Golf: Parnevik the ghost buster

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The Independent Online
THE last time we saw Jesper Parnevik he was holding his head in his hands and trying, not all that successfully, to give the impression of a man who was in control of his emotions. A lot of tears have passed through the burn since the Open Championship at Turnberry and yesterday the Swede was once again experiencing the white heat of competition at the sharp end.

The Scandinavian Masters may not carry as much clout as the Open but victory here would be important for Parnevik. Not only would it help to exorcise the memory of Turnberry but it would provide Sweden with its first winner in this championship and further enhance golf's growing profile against football, ice hockey and tennis. 'I was simply trying to make as many birdies as possible,' Parnevik said.

It sounded familiar. He said the same after his dramatic last round in the Open when he had five birdies on the back nine but bogeyed the last. That was after he had ignored the scoreboards and was under the misapprehension that he needed a birdie at the 18th.

Yesterday Parnevik, wearing the trademark cap with the peak turned up, got a birdie at the 18th. He had also birdied the 14th, 16th and 17th to come home in 32 in a round of 65, seven under for the day. As good as that was it was not the best score of the third round which was played in cooler, overcast conditions compared to the extraordinary heat of the first two days.

While Parnie's army gave him considerable vocal support (the crowd was in excess of 20,000), the Englishmen Mark Davis and Mark Roe established a foothold at the top of the leaderboard. Davis's 65 put him at 15 under par and today he will partner Roe who got to 14 under with a 64. Roe, who won the French Open this season, looks at the leaderboard on every hole. 'It's most important to know what everybody else is doing,' he said. 'Sweden could have the Open champion now if Jesper had done the same thing.'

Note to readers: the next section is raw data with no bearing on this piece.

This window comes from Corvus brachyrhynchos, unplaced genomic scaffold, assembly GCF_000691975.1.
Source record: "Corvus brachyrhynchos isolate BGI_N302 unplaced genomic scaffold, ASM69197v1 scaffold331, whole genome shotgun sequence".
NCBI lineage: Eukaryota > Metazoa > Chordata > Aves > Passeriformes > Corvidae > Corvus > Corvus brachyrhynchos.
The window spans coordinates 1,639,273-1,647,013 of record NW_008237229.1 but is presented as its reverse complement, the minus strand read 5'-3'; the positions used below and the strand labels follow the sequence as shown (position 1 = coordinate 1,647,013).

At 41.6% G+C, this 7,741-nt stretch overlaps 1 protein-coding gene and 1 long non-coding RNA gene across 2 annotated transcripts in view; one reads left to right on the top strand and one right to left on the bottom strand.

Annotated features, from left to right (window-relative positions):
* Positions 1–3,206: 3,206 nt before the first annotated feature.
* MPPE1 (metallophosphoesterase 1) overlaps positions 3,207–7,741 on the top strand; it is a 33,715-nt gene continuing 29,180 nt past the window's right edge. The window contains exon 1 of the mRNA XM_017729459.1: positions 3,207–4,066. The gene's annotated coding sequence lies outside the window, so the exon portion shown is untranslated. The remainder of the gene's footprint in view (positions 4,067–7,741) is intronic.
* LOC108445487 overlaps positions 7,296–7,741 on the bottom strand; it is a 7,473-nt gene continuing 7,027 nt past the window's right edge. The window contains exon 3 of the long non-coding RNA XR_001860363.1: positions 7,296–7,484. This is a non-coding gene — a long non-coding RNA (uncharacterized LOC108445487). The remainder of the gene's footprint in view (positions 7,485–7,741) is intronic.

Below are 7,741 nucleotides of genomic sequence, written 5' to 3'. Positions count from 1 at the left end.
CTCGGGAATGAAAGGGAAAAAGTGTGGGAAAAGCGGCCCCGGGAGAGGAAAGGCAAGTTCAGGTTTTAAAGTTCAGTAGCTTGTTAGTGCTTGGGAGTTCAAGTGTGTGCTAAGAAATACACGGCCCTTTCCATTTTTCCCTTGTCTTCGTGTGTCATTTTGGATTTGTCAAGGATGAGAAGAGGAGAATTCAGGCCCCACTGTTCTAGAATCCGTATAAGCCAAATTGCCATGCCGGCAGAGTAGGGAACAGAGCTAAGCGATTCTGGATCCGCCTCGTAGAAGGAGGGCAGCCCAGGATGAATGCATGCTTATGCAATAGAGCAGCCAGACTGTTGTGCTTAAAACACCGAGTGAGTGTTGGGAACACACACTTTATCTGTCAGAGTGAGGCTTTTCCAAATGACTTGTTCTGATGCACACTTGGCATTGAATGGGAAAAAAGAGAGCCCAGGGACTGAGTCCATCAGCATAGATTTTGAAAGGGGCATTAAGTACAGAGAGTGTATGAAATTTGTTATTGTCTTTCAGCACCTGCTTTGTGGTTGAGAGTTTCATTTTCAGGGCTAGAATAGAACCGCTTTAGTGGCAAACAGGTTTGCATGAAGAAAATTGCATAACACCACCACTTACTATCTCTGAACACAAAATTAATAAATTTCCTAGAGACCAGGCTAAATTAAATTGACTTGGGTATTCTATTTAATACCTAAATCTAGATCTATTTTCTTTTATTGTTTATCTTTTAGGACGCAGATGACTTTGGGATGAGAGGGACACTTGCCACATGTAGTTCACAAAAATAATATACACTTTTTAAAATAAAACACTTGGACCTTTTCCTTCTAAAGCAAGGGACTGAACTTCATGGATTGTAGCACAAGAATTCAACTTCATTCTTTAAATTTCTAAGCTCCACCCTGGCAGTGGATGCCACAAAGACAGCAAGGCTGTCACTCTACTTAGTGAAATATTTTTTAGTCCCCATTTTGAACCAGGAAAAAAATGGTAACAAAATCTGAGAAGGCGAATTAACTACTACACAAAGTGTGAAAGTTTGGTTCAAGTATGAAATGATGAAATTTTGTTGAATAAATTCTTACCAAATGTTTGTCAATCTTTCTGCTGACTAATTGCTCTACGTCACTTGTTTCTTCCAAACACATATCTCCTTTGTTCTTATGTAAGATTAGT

Roe, seventh in the Order of Merit, wrote to the US PGA asking for an invitation to their championship which takes place in Oklahoma a week on Thursday. They said they would monitor his performances but he is resigned to missing the fourth and last major of the year. Parnevik, however, received an invitation this week and will leave Stockholm for Tulsa the day after his wedding.

Davis, from Essex, has a solitary victory on the European Tour, the Austrian Open three years ago. He partly attributes his return to form to the fact that he has dispensed with the services of a coach. 'You can take too much information,' he said. 'I was thinking too much about where the club was instead of trying to hit the shots.'

Davis, who has the nickname 'Mad Dog', which he maintains is the result of his initials, had six birdies on the front nine and his only dropped shot came at the fifth where he came out of a bunker to three feet and missed the putt.

Roe, who began with three birdies, had eight in all. His ambition this season is to represent England in the World Cup and the Dunhill Cup and next year to play for Europe in the Ryder Cup. 'I'm no longer thinking about finishing in the top 10,' Roe said. 'I'm thinking about winning. I shall be very nervous tomorrow but I'll use that to focus on my game.'

Roe, who was fined last year for throwing a bowl of spaghetti over Russell Claydon's head, is a notorious fidget who likes to get on with it. He and Davis know each other very well. Asked if he had partnered Roe before, Davis replied: 'Unfortunately yes. He's just a bit full of himself.'

So it is Davis by one from Roe, by three from Per Haugsrud, of Norway, and Vijay Singh, of Fiji, and by four from Parnevik, Sven Struver, Andrew Coltart and Mark McNulty. About the only name we have not had on the leaderboard is Haagen-Dazs. That and Ian Woosnam's. The Welshman went out early yesterday morning and was out- played by the Dane Steen Tinning, scoring 72.

(Photograph omitted)

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